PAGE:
More on unclaimed property
Unclaimed Baggage sign, rural Alabama.
KAI RYSSDAL: We ran an interview last week on how to find unclaimed property. Lots of you wrote in to share your good fortune. You found plenty of goodies in that big lost and found bin out there: Uncashed paychecks for $1,500. An old retirement account worth $2,000.
Don't worry, we won't ask for a cut, but we did get a listener question that deserves a follow up. It comes from Tony in St.Paul, Minn. His family received a solicitation from a company that claims to have discovered $15,000 for them. The company wants a 30 percent finder's fee and then they'll tell Tony how to locate the money.
Tony followed our advice and went online to find the property. He can't find any records, and he wants to know what to do. So we called Jeb Spaulding back. Jeb is Vermont's state treasurer and an expert on unclaimed property. His advice:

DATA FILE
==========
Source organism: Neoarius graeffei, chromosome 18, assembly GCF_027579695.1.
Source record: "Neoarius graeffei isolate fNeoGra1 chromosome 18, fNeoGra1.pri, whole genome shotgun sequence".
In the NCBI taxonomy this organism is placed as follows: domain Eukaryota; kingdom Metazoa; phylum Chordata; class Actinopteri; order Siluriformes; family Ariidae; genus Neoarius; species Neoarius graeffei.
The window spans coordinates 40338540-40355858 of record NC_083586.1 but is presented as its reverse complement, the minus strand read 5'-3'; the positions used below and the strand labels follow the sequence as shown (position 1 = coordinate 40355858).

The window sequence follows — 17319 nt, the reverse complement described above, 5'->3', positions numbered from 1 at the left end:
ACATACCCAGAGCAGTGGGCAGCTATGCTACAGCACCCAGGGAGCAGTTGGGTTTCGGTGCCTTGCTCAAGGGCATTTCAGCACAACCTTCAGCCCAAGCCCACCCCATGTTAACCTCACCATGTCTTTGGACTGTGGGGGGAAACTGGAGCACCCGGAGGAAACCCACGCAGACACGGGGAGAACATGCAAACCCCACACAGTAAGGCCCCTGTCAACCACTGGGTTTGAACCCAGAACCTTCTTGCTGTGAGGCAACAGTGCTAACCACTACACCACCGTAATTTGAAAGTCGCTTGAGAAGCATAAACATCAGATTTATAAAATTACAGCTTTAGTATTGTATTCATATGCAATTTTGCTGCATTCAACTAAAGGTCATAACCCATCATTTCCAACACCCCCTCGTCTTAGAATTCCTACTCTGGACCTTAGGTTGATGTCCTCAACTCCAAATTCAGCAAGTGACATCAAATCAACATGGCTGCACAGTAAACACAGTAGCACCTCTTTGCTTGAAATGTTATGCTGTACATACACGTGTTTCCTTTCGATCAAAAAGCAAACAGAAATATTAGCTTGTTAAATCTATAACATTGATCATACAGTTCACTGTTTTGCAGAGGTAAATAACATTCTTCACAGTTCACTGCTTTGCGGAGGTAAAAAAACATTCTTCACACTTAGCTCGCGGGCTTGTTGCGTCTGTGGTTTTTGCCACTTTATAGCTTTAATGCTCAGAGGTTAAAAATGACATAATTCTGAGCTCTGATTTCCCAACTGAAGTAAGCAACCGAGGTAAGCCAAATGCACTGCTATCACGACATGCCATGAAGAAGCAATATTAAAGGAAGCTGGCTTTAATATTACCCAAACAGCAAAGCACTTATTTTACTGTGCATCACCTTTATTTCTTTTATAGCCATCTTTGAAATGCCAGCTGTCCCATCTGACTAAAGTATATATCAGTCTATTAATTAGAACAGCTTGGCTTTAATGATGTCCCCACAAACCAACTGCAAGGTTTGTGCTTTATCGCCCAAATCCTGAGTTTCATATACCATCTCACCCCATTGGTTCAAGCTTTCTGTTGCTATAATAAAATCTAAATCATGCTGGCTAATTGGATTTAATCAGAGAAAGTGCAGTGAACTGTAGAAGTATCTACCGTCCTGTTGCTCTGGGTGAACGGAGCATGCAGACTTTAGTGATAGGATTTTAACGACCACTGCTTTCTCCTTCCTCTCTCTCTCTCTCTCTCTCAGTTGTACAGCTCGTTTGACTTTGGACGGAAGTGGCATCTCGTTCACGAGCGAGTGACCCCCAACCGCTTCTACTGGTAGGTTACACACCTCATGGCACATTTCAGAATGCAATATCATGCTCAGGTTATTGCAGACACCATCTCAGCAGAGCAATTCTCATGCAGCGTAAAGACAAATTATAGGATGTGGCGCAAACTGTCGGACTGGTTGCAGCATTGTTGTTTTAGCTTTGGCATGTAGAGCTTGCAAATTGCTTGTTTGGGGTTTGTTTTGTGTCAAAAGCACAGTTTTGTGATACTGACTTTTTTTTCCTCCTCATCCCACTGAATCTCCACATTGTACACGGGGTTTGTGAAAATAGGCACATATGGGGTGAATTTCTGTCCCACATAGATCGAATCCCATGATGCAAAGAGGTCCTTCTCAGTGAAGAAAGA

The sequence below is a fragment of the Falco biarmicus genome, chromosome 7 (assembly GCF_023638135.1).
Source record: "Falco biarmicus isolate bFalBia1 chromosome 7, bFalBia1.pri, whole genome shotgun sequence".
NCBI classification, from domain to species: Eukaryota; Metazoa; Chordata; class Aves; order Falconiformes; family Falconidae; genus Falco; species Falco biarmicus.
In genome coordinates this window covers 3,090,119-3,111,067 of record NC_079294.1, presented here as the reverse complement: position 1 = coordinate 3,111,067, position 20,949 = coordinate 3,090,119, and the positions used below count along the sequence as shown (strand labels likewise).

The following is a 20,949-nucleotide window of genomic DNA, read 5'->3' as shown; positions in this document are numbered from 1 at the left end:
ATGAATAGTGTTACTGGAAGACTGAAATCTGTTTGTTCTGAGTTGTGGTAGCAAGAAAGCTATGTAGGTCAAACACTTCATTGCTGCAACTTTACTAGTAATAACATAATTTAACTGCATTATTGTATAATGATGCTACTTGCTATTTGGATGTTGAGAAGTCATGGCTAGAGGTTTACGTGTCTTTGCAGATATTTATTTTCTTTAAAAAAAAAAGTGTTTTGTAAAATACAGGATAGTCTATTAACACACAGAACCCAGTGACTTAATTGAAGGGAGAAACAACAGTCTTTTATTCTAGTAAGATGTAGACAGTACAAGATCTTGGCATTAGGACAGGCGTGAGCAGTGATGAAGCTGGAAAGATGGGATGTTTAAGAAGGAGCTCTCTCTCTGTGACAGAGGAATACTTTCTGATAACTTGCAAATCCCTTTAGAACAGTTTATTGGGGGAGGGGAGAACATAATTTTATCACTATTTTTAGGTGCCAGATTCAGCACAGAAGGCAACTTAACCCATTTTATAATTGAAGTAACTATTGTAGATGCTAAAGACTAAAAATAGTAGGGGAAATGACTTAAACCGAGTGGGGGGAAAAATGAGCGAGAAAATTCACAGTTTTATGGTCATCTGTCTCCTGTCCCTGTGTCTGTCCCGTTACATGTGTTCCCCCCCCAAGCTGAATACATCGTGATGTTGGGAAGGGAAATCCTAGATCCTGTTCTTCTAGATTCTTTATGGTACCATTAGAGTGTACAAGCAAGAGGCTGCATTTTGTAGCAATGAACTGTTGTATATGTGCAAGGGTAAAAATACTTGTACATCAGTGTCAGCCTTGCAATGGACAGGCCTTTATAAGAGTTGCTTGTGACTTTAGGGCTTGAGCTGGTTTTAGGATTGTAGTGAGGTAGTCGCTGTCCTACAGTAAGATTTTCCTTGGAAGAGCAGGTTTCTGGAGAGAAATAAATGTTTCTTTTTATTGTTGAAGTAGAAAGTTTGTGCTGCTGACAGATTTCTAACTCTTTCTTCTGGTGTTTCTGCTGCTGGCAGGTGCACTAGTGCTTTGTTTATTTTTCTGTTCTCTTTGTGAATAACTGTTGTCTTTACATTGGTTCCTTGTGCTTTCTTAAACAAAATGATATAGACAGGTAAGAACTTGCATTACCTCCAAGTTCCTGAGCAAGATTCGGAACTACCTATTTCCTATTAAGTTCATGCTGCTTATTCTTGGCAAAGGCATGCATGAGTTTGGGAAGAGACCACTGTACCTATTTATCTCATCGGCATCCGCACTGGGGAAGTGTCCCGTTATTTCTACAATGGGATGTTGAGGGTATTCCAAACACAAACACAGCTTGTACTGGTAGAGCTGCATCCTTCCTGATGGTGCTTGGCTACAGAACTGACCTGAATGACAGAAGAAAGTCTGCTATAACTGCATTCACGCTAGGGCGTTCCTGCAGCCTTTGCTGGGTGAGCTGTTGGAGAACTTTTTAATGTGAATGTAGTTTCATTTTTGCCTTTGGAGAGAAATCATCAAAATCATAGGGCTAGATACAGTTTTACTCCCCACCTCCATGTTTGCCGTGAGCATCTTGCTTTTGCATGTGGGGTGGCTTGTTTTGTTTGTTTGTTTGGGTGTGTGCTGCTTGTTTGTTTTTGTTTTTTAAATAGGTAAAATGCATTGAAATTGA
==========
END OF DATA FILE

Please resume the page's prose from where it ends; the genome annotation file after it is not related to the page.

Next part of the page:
JEB SPAULDING: See if you can ask questions of them to find out what kind of property this is. What is property? And that might help you do a search on your own and keep more of your money. Then you might ask them, well if you don't do anything and you don't sign up with them, will the property be turned over to the state's unclaimed property program? And lastly I am told that most of these firms are willing to negotiate. I'd doubt you have to pay 20 or 30 percent. I think you can talk them down to a lower percentage.